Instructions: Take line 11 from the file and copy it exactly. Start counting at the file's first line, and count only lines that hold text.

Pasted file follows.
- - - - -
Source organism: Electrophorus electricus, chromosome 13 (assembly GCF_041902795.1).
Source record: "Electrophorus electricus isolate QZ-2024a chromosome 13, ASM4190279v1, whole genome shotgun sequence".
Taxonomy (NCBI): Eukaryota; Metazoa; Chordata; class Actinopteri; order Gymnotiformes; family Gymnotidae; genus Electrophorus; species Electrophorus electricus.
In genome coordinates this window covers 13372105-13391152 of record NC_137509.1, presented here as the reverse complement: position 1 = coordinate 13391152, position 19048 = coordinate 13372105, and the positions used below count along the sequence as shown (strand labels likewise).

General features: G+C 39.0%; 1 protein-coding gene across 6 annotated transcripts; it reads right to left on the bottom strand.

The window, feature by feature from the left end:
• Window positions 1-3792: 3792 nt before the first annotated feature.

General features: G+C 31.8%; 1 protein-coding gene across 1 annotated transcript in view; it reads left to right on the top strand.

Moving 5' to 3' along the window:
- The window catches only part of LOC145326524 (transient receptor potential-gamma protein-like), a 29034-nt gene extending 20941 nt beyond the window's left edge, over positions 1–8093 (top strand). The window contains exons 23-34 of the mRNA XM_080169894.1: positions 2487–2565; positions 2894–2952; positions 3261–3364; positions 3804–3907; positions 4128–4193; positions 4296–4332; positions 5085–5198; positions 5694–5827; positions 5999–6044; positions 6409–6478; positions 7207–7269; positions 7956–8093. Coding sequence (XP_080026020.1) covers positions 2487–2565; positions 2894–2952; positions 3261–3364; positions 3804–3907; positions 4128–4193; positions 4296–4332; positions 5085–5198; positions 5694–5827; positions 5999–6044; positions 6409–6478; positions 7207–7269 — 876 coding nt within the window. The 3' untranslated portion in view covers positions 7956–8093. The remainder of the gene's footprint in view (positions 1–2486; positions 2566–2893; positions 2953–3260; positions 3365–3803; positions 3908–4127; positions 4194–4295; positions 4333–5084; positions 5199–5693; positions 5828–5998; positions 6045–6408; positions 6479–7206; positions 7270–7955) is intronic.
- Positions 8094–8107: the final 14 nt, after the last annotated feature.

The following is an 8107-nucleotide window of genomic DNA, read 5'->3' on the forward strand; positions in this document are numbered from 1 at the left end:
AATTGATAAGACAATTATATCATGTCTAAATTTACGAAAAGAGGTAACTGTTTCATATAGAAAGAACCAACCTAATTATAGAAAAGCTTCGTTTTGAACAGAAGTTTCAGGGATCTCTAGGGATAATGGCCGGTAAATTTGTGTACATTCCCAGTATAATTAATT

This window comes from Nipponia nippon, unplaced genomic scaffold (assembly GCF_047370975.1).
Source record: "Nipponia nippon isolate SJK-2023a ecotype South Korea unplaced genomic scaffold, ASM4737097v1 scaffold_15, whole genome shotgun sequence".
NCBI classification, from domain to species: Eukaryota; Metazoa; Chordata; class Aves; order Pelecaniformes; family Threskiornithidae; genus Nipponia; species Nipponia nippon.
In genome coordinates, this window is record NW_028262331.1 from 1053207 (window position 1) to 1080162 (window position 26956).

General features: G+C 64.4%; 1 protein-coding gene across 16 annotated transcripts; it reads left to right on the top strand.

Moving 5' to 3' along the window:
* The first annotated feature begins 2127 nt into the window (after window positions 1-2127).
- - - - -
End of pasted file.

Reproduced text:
- Positions 8094–8107: the final 14 nt, after the last annotated feature.